Neither the State nor Pasierb filed a petition for adjudication of wardship seeking termination of parental rights. Therefore, the Juvenile Court Act did not provide the statutory authority for the trial court's termination of Bishop's parental rights.
B. The Adoption Act Does Not Provide a Means of Filing a Petition for Termination of Parental Rights Absent a Petition To Adopt
Because Pasierb did not file a petition for adjudication of wardship under the Juvenile Court Act, the only remaining authority under which the trial court could have terminated Bishop's parental rights is the Adoption Act. Pasierb clearly did not file a petition for adoption. Therefore, the issue is whether Pasierb could seek termination of Bishop's parental rights under the Adoption Act without filing a petition for adoption. This raises a question of statutory interpretation.
When construing a statute, this court's primary consideration is to determine and give effect to the legislature's intent. S.B., 316 Ill. App. 3d at 673, 736 N.E.2d at 1167. This court must presume the "legislature did not intend to create absurd, inconvenient[,] or unjust results." In re R.L.S., 218 Ill. 2d 428, 433, 844 N.E.2d 22, 26 (2006). When determining the legislature's intent, this court considers the statute in its entirety, the subject matter the statute addresses, and the legislature's objective in enacting it. R.L.S., 218 Ill. 2d at 433, 844 N.E.2d at 26. The most reliable indicator of intent is the plain language of the statute. In re D.F., 208 Ill. 2d 223, 229, 802 N.E.2d 800, 804 (2003). The legislature has provided that the Adoption Act must be "construed in concert with the Juvenile Court Act." 750 ILCS 50/2.1 (West 2006); D.F., 208 Ill. 2d at 231, 802 N.E.2d at 806.
The Adoption Act provides the method by which a party may seek to adopt a child either related or unrelated to the party seeking to adopt. A petition to adopt a child not related to the petitioner must be filed within 30 days after the child becomes available for adoption. 750 ILCS 50/5(A) (West 2006). A person is available for adoption when, among other circumstances, the person is a child "to whose adoption no consent is required pursuant to [s]ection 8" of the Adoption Act. 750 ILCS 50/1(F)(b) (West 2006) (defining person available for adoption). Section 8(a)(1) of the Adoption Act provides that a parent's consent to adoption is not required when, among other reasons, the parent is found by the court to be an unfit person. See 750 ILCS 50/8(a)(1) (West 2006).
The Adoption Act provides that a petition to adopt must allege the names of natural parents of the child sought to be adopted, unless the natural parents' parental rights have been terminated. 750 ILCS 50/ 5(B)(f) (West 2006). The petition must also allege that (1) the person or agency having the authority to consent to the adoption has consented or is willing to consent; (2) the person having the authority to consent is unfit, stating the ground therefor; or (3) no consent is required pursuant to section 8(f). 750 ILCS 50/5(B)(j) (West 2006); see also In re Chilean D., 304 Ill. App. 3d 580, 584, 710 N.E.2d 24, 27 (1999) (noting that if the natural parent does not consent to the adoption, the parent "must be found unfit as a condition precedent to a termination of parental rights so that an adoption can take place"). (Section 8(f) is no longer contained in the Adoption Act but had pertained to parents who were legally incompetent.)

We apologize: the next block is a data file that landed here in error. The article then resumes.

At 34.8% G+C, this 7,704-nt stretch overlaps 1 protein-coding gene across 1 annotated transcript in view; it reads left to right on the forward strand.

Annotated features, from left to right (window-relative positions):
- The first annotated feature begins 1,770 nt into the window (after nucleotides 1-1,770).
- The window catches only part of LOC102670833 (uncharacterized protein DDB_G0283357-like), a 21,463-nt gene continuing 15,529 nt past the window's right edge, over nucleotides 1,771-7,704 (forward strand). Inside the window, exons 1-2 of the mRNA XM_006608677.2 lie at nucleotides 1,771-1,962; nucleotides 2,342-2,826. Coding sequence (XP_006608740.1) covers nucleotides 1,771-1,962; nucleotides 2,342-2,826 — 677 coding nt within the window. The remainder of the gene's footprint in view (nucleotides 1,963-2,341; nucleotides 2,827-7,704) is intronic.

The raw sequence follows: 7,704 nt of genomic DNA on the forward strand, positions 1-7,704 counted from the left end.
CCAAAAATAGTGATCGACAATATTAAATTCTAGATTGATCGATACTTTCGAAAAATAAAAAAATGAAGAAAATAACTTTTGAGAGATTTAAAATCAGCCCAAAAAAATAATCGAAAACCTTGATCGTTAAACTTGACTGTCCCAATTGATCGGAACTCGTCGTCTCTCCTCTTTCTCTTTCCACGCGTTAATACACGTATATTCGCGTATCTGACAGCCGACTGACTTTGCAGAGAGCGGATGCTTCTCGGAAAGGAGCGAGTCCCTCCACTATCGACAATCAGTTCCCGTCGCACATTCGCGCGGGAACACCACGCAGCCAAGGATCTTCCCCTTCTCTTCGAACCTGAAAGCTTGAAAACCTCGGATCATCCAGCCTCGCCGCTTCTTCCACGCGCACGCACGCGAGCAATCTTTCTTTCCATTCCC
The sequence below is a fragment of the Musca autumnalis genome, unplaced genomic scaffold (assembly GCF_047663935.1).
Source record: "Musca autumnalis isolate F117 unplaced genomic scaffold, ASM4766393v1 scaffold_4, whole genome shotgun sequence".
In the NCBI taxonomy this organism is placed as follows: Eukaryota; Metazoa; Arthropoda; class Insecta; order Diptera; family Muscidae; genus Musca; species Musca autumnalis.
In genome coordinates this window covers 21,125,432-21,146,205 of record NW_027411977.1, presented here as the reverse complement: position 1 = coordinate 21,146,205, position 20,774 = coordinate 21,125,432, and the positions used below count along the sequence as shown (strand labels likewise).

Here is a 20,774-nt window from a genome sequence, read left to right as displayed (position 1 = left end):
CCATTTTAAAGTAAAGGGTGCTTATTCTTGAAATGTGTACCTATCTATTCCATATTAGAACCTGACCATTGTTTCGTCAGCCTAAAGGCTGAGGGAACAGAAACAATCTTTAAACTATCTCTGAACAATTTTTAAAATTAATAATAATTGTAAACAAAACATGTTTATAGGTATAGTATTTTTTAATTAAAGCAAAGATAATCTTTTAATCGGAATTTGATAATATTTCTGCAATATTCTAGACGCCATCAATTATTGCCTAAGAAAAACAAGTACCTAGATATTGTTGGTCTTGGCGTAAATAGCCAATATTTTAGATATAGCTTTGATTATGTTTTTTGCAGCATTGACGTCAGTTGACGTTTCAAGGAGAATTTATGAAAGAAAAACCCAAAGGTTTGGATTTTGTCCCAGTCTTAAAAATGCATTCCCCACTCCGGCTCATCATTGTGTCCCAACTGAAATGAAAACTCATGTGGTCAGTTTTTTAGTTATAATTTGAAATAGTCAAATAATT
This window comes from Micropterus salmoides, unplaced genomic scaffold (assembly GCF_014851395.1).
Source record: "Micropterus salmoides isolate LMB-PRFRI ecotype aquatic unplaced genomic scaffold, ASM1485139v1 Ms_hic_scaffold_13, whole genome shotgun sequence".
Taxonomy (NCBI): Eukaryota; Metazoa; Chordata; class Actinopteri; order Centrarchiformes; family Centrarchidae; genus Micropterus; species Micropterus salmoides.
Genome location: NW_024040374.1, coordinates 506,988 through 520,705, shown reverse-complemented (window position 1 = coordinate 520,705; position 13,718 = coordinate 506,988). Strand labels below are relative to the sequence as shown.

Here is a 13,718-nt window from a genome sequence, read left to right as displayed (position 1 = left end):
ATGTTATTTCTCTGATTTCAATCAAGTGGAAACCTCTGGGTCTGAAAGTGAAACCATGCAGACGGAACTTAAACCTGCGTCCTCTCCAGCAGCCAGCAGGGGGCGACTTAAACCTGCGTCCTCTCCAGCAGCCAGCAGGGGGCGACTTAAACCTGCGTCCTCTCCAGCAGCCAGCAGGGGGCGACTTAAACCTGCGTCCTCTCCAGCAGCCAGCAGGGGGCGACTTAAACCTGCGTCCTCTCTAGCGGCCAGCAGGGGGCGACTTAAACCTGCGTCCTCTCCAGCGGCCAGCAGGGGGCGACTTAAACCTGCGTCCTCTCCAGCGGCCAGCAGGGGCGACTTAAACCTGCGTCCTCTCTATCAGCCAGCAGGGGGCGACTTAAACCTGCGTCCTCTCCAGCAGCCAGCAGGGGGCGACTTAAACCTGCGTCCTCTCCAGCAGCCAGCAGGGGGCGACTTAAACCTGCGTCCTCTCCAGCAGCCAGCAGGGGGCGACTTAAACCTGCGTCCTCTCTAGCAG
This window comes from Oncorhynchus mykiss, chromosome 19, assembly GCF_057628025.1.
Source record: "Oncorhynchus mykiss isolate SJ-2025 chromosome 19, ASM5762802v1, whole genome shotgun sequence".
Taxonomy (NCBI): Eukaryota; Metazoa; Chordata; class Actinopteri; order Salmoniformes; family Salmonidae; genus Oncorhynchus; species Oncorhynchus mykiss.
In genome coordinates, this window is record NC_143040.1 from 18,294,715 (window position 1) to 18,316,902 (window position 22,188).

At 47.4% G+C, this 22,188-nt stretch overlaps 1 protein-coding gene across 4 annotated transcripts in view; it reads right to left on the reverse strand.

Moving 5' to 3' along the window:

The Adoption Act provides that as soon as practicable after the filing of a petition for adoption, the trial court shall hold a hearing for certain purposes, including the following:
"If it is proved to the satisfaction of the court, after such investigation as the court deems necessary, that termination of parental rights and temporary commitment of the child to an agency or to a person deemed competent by the court, including petitioners, will be for the welfare of the child, the court may order the child to be so committed and may terminate the parental rights of the parents and declare the child a ward of the court or, if it is not so proved, the court may enter such other order as it shall deem necessary and advisable." 750 ILCS 50/13(B)(d) (West 2006).
Clearly, the Adoption Act, when read as a whole, supports the conclusion that a trial court, as part of an adoption proceeding, may determine whether the natural parent is unfit and may terminate a natural parent's parental rights. But compare Johnson v. Burnett, 182 Ill. App. 3d 574, 579, 538 N.E.2d 892, 895 (1989) (holding that parties not related to the child could not file an adoption petition and later prove the unfitness of the natural parents because the child was not available for adoption as defined in the Adoption Act; parents had to be found unfit before petition could be filed), with In re Petition of Filippelli, 207 Ill. App. 3d 813, 820-21, 566 N.E.2d 412, 416 (1990) (finding that parties not related to the child sought to be adopted could file a petition to adopt and allege therein that the natural parents were unfit). Nothing in the Adoption Act, however, gives the trial court the authority to terminate parental rights outside the adoption context. All of the provisions in the Adoption Act addressing findings of unfitness and termination of parental rights are contained in the context of the adoption petition or parties seeking to adopt the child.